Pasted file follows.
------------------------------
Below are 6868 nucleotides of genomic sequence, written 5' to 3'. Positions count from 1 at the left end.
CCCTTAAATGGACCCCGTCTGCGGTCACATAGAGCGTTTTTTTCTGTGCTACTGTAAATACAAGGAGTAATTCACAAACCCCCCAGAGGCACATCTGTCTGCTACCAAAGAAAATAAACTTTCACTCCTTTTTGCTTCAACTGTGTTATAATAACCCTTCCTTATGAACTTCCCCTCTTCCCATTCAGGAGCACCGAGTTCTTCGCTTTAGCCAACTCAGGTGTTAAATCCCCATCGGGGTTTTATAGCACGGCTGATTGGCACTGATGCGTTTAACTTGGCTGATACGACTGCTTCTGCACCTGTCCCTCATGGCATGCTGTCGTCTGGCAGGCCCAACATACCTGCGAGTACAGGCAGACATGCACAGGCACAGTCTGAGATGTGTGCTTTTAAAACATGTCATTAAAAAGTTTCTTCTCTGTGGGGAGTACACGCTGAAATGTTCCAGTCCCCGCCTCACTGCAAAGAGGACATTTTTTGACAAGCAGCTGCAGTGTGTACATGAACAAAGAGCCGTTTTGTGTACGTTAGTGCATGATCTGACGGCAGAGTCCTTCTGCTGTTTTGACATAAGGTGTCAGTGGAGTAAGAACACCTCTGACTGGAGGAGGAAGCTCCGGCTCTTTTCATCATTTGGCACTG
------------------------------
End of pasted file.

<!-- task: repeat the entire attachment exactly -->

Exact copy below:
Below are 6868 nucleotides of genomic sequence, written 5' to 3'. Positions count from 1 at the left end.
CCCTTAAATGGACCCCGTCTGCGGTCACATAGAGCGTTTTTTTCTGTGCTACTGTAAATACAAGGAGTAATTCACAAACCCCCCAGAGGCACATCTGTCTGCTACCAAAGAAAATAAACTTTCACTCCTTTTTGCTTCAACTGTGTTATAATAACCCTTCCTTATGAACTTCCCCTCTTCCCATTCAGGAGCACCGAGTTCTTCGCTTTAGCCAACTCAGGTGTTAAATCCCCATCGGGGTTTTATAGCACGGCTGATTGGCACTGATGCGTTTAACTTGGCTGATACGACTGCTTCTGCACCTGTCCCTCATGGCATGCTGTCGTCTGGCAGGCCCAACATACCTGCGAGTACAGGCAGACATGCACAGGCACAGTCTGAGATGTGTGCTTTTAAAACATGTCATTAAAAAGTTTCTTCTCTGTGGGGAGTACACGCTGAAATGTTCCAGTCCCCGCCTCACTGCAAAGAGGACATTTTTTGACAAGCAGCTGCAGTGTGTACATGAACAAAGAGCCGTTTTGTGTACGTTAGTGCATGATCTGACGGCAGAGTCCTTCTGCTGTTTTGACATAAGGTGTCAGTGGAGTAAGAACACCTCTGACTGGAGGAGGAAGCTCCGGCTCTTTTCATCATTTGGCACTG